Report on Merapi (Indonesia) — 20 October-26 October 2010
Smithsonian / US Geological Survey Weekly Volcanic Activity Report, 20 October-26 October 2010
Managing Editor: Sally Kuhn Sennert
Please cite this report as:
Global Volcanism Program, 2010. Report on Merapi (Indonesia). In: Sennert, S K (ed.), Weekly Volcanic Activity Report, 20 October-26 October 2010. Smithsonian Institution and US Geological Survey.
7.54°S, 110.446°E; summit elev. 2910 m
All times are local (unless otherwise noted)
CVGHM reported that from the end of September to 20 October the rate of inflation at Merapi was 0.6 cm per day. On 21 October the rate increased to 10.5 cm per day, and incidents of incandescence from the lava dome increased. CVGHM raised the Alert Level to 3 (on a scale of 1-4). The rate of inflation increased sharply on 24 October to a rate of 42 cm per day. The next day, CVGHM raised the Alert Level to 4, and recommended immediate evacuation for several communities (news reports estimated 11,000-19,000 people) within a 10-km radius.
An eruption began at about 1700 on 26 October that was characterized by explosions along with pyroclastic flows that traveled WSW and SE. CVGHM reported that multiple pyroclastic flows occurred until 1854, when the pyroclastic flow activity started to subside. Most of the pyroclastic flows lasted 2 to 9 minutes, except for two that lasted 33 minutes each. Booming noises were heard, and incandescence from the crater was seen from the Selo observation post to the N. An ash plume was also observed rising 1.5 km above the crater.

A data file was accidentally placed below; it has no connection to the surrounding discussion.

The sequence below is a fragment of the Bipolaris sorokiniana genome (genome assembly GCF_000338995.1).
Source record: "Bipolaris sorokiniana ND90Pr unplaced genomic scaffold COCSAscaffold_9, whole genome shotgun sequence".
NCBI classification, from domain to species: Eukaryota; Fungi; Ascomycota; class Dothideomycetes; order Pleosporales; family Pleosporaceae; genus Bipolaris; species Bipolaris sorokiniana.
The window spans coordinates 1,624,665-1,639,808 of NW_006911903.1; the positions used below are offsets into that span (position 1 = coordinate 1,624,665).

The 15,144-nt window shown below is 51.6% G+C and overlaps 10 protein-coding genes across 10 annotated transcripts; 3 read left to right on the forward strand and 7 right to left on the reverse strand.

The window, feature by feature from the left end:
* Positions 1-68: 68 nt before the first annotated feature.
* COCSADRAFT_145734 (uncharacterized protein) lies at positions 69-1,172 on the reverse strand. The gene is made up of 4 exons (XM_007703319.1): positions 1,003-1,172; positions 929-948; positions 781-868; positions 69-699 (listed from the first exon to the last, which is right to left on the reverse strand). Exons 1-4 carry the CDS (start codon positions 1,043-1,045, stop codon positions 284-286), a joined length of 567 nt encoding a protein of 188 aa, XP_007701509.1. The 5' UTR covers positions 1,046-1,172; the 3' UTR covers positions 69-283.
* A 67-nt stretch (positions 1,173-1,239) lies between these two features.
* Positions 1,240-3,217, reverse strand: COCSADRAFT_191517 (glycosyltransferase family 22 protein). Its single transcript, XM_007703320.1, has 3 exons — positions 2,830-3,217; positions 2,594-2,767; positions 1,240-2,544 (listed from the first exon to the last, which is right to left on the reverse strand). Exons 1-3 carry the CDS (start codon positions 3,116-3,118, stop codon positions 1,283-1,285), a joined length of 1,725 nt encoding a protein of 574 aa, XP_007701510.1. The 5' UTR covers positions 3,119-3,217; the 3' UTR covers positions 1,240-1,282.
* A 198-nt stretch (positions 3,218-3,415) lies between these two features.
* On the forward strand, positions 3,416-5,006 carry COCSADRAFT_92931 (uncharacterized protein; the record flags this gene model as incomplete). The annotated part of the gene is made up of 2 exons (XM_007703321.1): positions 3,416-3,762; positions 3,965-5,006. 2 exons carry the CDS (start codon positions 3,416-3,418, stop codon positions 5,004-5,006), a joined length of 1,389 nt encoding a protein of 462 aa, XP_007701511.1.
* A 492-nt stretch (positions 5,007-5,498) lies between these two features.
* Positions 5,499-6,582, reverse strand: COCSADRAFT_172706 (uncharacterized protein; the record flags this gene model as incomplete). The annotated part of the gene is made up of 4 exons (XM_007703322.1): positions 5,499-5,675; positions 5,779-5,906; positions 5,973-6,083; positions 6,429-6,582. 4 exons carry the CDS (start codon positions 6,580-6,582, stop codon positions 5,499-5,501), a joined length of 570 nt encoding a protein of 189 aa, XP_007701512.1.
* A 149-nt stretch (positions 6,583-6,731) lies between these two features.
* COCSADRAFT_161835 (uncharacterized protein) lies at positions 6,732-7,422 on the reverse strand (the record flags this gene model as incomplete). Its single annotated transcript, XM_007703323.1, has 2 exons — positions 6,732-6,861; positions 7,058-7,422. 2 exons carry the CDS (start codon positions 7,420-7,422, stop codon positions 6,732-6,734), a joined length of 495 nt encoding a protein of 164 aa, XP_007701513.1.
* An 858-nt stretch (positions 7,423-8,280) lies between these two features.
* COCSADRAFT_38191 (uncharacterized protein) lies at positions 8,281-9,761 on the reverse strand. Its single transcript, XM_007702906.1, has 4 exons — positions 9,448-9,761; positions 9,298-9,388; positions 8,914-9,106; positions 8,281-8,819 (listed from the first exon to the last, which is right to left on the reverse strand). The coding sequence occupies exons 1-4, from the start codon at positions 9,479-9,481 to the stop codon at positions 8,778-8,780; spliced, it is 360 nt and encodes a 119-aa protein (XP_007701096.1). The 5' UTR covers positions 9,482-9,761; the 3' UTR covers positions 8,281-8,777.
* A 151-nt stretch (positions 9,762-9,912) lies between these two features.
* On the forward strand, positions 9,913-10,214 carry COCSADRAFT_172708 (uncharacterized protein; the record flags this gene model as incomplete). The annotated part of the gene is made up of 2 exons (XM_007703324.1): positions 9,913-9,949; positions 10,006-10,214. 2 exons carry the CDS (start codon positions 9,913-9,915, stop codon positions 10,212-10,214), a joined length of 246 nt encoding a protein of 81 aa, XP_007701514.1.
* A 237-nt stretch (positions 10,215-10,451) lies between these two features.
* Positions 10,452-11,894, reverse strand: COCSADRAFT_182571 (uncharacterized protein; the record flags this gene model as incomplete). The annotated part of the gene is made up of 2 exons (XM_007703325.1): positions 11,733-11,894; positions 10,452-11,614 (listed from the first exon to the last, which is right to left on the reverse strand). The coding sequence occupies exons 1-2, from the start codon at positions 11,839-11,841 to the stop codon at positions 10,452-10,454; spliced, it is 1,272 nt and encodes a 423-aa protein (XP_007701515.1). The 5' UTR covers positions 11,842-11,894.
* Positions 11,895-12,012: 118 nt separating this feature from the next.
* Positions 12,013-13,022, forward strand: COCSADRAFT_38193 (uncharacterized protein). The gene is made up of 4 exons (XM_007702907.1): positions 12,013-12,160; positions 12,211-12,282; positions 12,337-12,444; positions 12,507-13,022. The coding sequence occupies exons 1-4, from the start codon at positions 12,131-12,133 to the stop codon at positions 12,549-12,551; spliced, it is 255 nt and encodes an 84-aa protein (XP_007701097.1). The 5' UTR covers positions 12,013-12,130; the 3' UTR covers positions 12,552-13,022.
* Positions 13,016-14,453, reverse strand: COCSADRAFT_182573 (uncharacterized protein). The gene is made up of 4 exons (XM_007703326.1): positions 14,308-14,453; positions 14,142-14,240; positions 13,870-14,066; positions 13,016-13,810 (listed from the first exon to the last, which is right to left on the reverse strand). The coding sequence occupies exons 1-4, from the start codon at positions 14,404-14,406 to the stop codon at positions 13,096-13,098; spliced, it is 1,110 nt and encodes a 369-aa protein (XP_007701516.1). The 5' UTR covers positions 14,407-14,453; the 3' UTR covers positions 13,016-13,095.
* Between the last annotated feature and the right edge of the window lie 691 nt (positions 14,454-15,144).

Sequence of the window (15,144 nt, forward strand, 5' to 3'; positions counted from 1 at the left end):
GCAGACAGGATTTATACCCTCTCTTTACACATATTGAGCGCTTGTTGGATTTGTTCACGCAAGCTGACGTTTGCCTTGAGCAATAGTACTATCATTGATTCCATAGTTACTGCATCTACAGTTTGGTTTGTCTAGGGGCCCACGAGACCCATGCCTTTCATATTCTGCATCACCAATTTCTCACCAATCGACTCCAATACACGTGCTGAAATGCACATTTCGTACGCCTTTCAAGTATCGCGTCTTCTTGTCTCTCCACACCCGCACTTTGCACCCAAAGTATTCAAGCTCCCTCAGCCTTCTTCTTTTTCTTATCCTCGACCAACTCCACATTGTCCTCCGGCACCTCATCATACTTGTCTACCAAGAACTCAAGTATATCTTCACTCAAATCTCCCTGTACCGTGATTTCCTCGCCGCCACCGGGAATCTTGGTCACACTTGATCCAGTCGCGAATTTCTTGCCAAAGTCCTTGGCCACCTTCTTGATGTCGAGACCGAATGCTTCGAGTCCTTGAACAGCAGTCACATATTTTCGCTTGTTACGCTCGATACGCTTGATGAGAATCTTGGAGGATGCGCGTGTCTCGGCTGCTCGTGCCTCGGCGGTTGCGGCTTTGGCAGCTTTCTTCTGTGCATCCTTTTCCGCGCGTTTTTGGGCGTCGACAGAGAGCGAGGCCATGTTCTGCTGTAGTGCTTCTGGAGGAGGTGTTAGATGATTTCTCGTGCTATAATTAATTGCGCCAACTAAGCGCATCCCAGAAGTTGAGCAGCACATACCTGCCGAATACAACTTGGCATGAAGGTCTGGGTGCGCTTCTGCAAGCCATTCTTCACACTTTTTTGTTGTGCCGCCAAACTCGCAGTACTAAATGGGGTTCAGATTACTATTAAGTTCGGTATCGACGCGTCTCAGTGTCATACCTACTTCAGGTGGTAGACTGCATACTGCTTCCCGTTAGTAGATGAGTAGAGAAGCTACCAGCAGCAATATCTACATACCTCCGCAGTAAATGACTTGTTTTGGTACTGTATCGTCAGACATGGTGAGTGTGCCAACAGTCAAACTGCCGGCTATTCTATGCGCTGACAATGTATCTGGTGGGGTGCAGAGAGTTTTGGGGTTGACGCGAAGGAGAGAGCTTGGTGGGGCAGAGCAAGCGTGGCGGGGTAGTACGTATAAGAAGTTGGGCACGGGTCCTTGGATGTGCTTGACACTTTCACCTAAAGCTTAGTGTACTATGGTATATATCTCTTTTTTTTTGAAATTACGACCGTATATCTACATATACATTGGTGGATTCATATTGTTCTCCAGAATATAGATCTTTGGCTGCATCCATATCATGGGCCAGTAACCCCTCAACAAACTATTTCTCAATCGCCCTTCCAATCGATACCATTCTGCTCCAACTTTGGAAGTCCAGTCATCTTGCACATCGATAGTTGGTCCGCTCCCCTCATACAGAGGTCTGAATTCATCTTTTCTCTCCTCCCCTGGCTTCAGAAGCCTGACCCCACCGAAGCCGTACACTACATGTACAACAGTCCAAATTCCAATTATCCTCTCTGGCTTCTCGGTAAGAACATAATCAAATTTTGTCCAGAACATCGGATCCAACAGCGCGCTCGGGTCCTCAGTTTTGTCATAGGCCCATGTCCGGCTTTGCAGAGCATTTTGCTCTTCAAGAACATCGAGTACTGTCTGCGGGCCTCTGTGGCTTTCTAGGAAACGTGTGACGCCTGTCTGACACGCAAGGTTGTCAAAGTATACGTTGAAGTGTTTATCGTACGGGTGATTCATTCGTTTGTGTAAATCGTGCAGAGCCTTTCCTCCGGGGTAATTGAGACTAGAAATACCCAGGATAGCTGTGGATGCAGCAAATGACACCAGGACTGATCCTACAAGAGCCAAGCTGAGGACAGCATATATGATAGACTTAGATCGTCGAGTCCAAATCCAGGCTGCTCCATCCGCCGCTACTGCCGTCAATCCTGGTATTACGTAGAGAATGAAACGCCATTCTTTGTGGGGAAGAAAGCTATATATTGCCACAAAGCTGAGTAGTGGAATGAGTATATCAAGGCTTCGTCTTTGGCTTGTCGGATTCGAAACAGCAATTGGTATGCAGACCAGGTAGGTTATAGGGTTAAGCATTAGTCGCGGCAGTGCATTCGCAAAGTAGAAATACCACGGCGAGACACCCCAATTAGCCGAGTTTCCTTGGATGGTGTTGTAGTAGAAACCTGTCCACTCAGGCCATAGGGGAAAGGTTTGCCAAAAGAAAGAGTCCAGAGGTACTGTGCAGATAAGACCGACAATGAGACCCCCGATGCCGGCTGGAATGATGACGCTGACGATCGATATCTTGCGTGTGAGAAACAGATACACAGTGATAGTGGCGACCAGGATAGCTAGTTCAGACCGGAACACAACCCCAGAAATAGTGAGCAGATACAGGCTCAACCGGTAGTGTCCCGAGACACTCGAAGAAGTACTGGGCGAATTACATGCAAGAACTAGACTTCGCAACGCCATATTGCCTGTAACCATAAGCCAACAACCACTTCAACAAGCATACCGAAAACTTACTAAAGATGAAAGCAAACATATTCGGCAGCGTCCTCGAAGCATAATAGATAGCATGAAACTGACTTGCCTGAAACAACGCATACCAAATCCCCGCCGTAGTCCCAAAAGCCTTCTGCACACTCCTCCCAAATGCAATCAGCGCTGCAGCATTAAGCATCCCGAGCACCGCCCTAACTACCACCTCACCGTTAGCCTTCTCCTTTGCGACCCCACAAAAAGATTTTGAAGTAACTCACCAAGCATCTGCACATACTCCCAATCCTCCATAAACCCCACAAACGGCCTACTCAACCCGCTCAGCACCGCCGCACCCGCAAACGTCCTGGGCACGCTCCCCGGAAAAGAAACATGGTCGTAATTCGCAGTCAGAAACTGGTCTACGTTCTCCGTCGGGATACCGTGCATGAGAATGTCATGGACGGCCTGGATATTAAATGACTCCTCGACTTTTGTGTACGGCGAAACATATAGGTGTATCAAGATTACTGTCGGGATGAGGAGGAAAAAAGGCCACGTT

According to news articles, officials noted that about 15,000 people had not yet evacuated, even though several minor eruptions had already occurred prior to 26 October. Reports on 27 October noted that about 25 people died and several were injured.
Geologic Background. Merapi, one of Indonesia's most active volcanoes, lies in one of the world's most densely populated areas and dominates the landscape immediately north of the major city of Yogyakarta. It is the youngest and southernmost of a volcanic chain extending NNW to Ungaran volcano. Growth of Old Merapi during the Pleistocene ended with major edifice collapse perhaps about 2000 years ago, leaving a large arcuate scarp cutting the eroded older Batulawang volcano. Subsequently growth of the steep-sided Young Merapi edifice, its upper part unvegetated due to frequent eruptive activity, began SW of the earlier collapse scarp. Pyroclastic flows and lahars accompanying growth and collapse of the steep-sided active summit lava dome have devastated cultivated lands on the western-to-southern flanks and caused many fatalities during historical time.